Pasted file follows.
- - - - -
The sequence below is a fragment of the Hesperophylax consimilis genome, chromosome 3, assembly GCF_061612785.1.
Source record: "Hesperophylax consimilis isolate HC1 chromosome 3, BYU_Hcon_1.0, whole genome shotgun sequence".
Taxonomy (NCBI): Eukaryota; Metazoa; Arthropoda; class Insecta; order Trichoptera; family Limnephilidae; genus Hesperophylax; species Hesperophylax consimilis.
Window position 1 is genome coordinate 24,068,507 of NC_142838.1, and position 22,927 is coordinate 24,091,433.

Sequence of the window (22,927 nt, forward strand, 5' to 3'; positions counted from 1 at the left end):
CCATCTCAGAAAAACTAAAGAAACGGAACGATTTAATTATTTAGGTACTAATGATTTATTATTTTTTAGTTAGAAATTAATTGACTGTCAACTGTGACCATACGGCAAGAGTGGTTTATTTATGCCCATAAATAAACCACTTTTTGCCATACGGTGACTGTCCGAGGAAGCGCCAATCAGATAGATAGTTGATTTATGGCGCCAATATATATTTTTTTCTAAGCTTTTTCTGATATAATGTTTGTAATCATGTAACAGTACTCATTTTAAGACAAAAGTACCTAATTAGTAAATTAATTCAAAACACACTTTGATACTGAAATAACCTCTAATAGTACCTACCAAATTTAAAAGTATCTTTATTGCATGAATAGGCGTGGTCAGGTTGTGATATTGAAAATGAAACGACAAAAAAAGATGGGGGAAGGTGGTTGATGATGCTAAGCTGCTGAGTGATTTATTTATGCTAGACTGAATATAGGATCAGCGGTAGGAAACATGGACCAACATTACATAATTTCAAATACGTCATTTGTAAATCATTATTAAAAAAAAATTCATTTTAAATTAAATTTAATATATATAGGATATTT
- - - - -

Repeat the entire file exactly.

The sequence below is a fragment of the Hesperophylax consimilis genome, chromosome 3, assembly GCF_061612785.1.
Source record: "Hesperophylax consimilis isolate HC1 chromosome 3, BYU_Hcon_1.0, whole genome shotgun sequence".
Taxonomy (NCBI): Eukaryota; Metazoa; Arthropoda; class Insecta; order Trichoptera; family Limnephilidae; genus Hesperophylax; species Hesperophylax consimilis.
Window position 1 is genome coordinate 24,068,507 of NC_142838.1, and position 22,927 is coordinate 24,091,433.

Sequence of the window (22,927 nt, forward strand, 5' to 3'; positions counted from 1 at the left end):
CCATCTCAGAAAAACTAAAGAAACGGAACGATTTAATTATTTAGGTACTAATGATTTATTATTTTTTAGTTAGAAATTAATTGACTGTCAACTGTGACCATACGGCAAGAGTGGTTTATTTATGCCCATAAATAAACCACTTTTTGCCATACGGTGACTGTCCGAGGAAGCGCCAATCAGATAGATAGTTGATTTATGGCGCCAATATATATTTTTTTCTAAGCTTTTTCTGATATAATGTTTGTAATCATGTAACAGTACTCATTTTAAGACAAAAGTACCTAATTAGTAAATTAATTCAAAACACACTTTGATACTGAAATAACCTCTAATAGTACCTACCAAATTTAAAAGTATCTTTATTGCATGAATAGGCGTGGTCAGGTTGTGATATTGAAAATGAAACGACAAAAAAAGATGGGGGAAGGTGGTTGATGATGCTAAGCTGCTGAGTGATTTATTTATGCTAGACTGAATATAGGATCAGCGGTAGGAAACATGGACCAACATTACATAATTTCAAATACGTCATTTGTAAATCATTATTAAAAAAAAATTCATTTTAAATTAAATTTAATATATATAGGATATTT